|Flow (at constant pressure)
|Shearing (separation of emulsions, slurries, biological fluids, food stuffs)
|High speed damages shear-sensitive mediums
|Low internal velocity. Ideal for pumping shear sensitive fluids
What are the main applications of centrifugal pumps?
Centrifugal pumps are commonly used to pump water, solvents, organics, oils, acids, bases and any “thin” liquids in industrial, agricultural and domestic applications. In fact, centrifugal pumps are designed to be used in almost any application involving low viscosity fluids.
|Type of centrifugal pump
|Canned motor pump
|Hydrocarbons, chemicals where any leakage is not permitted
|Sealless; impeller directly attached to the motor rotor; wetted parts contained in can
|Magnetic drive pump
|Sealless; impeller driven by close coupled magnets
|Waste water in industrial, chemical and food processing/ sewage
|Impeller fitted with grinding teeth to chop solids
|Heating, ventilation and air conditioning
|Inline compact design
|High pressure applications
|Multiple impellers for increased discharge pressures
|Liquid natural gas, coolants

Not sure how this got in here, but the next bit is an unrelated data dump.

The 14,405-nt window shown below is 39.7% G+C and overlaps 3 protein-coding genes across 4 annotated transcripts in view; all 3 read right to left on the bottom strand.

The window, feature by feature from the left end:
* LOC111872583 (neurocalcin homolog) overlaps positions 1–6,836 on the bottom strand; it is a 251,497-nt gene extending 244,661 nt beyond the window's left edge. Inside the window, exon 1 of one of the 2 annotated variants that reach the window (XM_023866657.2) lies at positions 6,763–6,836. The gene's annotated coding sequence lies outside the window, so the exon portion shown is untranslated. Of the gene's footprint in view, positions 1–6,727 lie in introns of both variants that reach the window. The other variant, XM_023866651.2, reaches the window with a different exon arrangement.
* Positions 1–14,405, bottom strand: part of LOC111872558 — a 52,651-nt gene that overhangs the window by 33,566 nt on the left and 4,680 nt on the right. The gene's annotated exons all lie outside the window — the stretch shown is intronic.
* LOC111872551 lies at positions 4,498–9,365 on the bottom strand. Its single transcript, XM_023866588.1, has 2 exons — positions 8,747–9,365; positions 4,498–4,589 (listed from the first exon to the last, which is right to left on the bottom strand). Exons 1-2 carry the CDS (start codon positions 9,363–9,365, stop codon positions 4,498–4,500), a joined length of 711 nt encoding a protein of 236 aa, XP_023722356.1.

|Special construction materials to tolerate low temperatures
|Draining mines, pits, construction sites
|Designed to pump water containing solid debris
|Mining, mineral processing, industrial slurries
|Designed to handle and withstand highly abrasive slurries
Centrifugal pumps operate by transferring rotational energy from one or more driven rotors, called impellers. The impellers act to increase the speed and pressure of the fluid and direct it to the pump outlet. The centrifugal pump is simple in design and easy to operate and maintain.
The centrifugal pump design provides a simple and cost effective solution for most low pressure, high volume pumping applications involving low viscosity fluids such as water, solvents, chemicals and light oils. Typical applications include water supply and circulation in petrochemical plants, irrigation and chemical transfer. Volumetric pumps are suitable for applications involving high viscosity fluids such as thick oils and slurries, especially at high pressures, for complex feeds such as emulsions, food or biological fluids, and when precise metering is required. For more information about types of pumps, please check The classification of the pump.